Customer: Kent State University
What they Stream: Division 1 sports, school events
The Setup: Multiple setups and workflows depending on event to the BoxCaster Pro
We recently had the opportunity to chat with Jason Forbes, Senior Media Specialist at Kent State University, a Division 1 school in Kent, Ohio about how they use the BoxCaster Pro to stream athletics and school events.
The link between ministry and technology is not immediately obvious. In fact, it can be easy to question whether technology has any place in the church at all.
Still, as ministries around the country continue to incorporate various modes of technology into their day-to-day operations, it becomes paramount to examine God’s Word on the subject.
Below are four Bible verses that encourage techology in ministry.
'Simulcasting' is the name for live streaming to multiple destinations (your website, Facebook Live, AppleTV, etc.) at once.
If you're live streaming the same video content to your website and to YouTube at the same time, we would say 'your live stream is being simulcast to your website and YouTube' or 'you are simulcasting your broadcast to two destinations.'
It's just a term to help define that form of multi-destination digital broadcasting in a world where there are many places on the internet to send your live stream.
With that definition out of the way, let's dive into the value of simulcasting.
It wasn’t long ago that the discussion of 4K capture and delivery seemed like an elusive hypothetical. Debates abounded regarding the need for 4K versus its high cost and potentially slow rate of consumer adoption.
Five years ago, you’d have to take out a second mortgage to get your hands on a 4K camera. Today, your iPhone is a 4K camera. The change has been dramatic. 4K is no longer a topic of debate; the industry has clearly arrived.
Customer: USA Deaf Basketball Federation
What they Stream: 10-day basketball tournament
Live Streaming Goals: Broadcasting the world championships to fans around the world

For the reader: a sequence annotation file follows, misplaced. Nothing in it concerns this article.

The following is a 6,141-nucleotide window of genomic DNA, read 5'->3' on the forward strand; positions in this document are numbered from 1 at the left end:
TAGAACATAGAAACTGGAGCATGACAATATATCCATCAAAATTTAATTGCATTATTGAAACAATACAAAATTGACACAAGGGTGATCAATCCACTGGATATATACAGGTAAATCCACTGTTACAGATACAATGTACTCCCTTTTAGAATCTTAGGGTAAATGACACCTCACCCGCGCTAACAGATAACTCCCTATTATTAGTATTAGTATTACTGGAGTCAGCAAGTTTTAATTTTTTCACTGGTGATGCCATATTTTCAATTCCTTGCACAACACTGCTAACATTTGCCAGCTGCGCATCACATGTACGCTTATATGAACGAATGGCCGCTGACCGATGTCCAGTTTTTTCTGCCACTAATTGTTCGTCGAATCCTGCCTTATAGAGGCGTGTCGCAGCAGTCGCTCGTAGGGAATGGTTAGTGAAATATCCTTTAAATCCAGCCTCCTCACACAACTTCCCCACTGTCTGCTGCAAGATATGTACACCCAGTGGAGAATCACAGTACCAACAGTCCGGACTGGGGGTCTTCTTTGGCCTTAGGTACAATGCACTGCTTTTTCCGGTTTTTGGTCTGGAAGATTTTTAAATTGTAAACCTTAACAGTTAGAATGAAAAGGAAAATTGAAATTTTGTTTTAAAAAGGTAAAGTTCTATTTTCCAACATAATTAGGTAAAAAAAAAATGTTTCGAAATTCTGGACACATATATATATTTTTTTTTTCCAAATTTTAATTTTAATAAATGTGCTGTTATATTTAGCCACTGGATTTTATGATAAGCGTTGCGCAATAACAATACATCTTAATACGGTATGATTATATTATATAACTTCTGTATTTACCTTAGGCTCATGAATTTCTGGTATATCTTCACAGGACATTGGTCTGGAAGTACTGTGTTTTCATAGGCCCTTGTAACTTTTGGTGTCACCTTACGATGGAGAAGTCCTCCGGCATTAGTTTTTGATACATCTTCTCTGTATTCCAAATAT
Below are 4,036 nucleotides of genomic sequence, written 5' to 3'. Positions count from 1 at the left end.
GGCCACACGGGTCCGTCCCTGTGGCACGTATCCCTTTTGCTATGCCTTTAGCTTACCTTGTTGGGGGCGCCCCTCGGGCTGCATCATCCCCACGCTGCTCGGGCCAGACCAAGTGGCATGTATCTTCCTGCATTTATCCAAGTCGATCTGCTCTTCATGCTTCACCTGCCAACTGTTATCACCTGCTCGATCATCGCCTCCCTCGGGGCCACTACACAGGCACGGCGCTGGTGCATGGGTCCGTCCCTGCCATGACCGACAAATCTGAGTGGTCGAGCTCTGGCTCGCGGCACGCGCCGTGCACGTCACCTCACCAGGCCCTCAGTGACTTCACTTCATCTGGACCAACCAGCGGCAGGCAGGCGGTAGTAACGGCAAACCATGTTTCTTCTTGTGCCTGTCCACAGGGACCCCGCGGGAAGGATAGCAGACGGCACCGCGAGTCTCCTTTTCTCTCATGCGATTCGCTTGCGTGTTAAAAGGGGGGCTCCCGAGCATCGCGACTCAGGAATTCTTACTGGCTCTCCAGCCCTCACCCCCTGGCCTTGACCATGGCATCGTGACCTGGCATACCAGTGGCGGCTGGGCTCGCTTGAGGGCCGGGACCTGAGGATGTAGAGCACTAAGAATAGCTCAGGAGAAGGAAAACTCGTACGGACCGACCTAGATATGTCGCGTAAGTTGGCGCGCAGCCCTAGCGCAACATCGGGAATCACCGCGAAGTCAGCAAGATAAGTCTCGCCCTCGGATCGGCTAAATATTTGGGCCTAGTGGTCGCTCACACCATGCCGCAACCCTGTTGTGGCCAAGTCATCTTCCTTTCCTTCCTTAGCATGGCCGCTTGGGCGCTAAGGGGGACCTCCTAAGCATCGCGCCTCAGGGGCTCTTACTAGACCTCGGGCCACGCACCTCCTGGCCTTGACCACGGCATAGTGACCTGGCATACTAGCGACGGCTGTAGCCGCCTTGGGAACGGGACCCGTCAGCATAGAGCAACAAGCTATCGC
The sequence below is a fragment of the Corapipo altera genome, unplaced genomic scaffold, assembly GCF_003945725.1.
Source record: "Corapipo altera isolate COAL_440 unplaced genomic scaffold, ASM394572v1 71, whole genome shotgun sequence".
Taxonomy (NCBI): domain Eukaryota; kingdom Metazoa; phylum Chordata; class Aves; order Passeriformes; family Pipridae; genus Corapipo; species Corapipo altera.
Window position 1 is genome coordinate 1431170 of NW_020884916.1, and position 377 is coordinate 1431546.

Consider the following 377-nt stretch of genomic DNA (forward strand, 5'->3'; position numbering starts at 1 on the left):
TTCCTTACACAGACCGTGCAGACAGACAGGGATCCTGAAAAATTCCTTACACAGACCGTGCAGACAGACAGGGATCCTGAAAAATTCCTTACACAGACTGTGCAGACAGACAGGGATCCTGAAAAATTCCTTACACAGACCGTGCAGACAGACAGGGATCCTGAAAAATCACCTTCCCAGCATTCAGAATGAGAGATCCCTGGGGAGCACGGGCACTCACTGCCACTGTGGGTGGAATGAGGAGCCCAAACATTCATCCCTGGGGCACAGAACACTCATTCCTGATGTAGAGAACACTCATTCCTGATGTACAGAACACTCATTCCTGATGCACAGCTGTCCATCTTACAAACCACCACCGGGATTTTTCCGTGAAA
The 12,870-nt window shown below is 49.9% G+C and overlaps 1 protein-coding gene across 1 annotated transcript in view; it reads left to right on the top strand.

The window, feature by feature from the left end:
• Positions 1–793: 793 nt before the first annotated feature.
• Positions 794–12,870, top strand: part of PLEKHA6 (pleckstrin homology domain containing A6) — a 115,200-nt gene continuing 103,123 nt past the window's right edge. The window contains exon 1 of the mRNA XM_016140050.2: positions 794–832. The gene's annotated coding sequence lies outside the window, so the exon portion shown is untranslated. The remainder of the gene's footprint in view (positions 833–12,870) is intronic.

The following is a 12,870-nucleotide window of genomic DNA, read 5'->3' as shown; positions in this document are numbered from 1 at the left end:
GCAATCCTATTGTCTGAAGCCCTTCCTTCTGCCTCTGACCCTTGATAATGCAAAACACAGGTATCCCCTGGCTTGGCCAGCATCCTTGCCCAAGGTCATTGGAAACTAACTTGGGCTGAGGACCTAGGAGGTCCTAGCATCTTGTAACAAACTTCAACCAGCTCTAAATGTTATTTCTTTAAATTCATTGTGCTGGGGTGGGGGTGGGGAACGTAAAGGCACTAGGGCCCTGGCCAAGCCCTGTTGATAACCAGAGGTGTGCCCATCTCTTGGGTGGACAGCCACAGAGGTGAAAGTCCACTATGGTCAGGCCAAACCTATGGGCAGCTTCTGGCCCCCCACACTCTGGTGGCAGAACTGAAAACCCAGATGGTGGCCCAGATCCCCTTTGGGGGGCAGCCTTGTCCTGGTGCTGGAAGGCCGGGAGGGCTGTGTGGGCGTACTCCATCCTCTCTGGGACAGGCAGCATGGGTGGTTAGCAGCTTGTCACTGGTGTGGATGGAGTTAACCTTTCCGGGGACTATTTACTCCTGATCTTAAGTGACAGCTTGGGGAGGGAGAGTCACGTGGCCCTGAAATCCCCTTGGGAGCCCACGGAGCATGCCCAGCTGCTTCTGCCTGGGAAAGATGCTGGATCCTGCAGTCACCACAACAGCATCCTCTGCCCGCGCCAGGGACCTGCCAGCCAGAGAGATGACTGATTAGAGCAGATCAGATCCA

We had the opportunity to go onsite to visit with Stephen DaSilva and the USADBF Organizing Committee. We learned about how they used BoxCast to stream the U21 Deaf World Basketball Championships to their fans around the world.
The Cleveland International Film Festival is an annual film festival based in Cleveland, Ohio. It is the largest film festival in the state. Every year, the film festival presents hundreds of feature films, and attracts over 100,000 visitors to the city.
Live streaming can be a great way for your organization to earn additional revenue. There are a variety of options for monetizing your streams. At BoxCast, there are two main ways our organizations make money from their broadcasts.
In this post, we're going to talk about the first method: ticketing viewers.
At BoxCast, we believe that your live streamed events should be as similar as possible to your in-person events. If you sell tickets to watch your in-person event, you should be able to sell tickets to the live streamed event as well. BoxCast makes it possible and easy.
Arguably the most important part of recreating the in-person experience of a game is letting your viewers see the score. If viewers don't know who is winning or losing the game will be tough to follow, especially if they tune into a broadcast in the middle.
For that reason, it's important for sports broadcasters to find a way to add a scoreboard to their live streams. Here's a few ways to do it.
This post covers the best video switchers for starting to live stream with multiple camera angles. It's part of our series on live streaming equipment.
When it's time to level up your live stream from one camera to more than one camera, your production setup adds an additional piece of equipment: a video switcher.
A video switcher allows you to bring in multiple feeds (camera, audio, presentation slides, etc) and choose which feed to send live at any given moment.
Customer: Redeemer Church- Madison, GA
What they Stream: Church services
The Setup: 3 Cameras and ProPresenter into a video switcher into the BoxCaster
We recently had the opportunity to speak with the team at Redeemer Church in Madison, Georgia about how they use BoxCast to live stream their worship services.
Customer: Capital University, Bexley, Ohio
What they Stream: Athletics
Live Streaming Goals: High-quality video to stay ahead of the curve
Customer: Media Tree, Muscatine, IA
What they Stream: A morning show based in a grocery store, highlighting the community
Live Streaming Goals: Engaging the community and marketing the grocery store
We recently had the opportunity to chat with Chad Yocom, owner of Media Tree, a video production company in Muscatine, IA about how his team uses BoxCast to produce daily community shows for Hy-Vee grocery store.
BoxCast and Wirecast have teamed up to allow you to stream directly to BoxCast using Wirecast's video production software. This integration allows you to use Wirecast's impressive production tools with BoxCast's robust streaming platform.
BoxCast is ranked #30 on the Plain Dealer / cleveland.com list of 2018 Top Workplaces in Northeast Ohio in the category of small companies.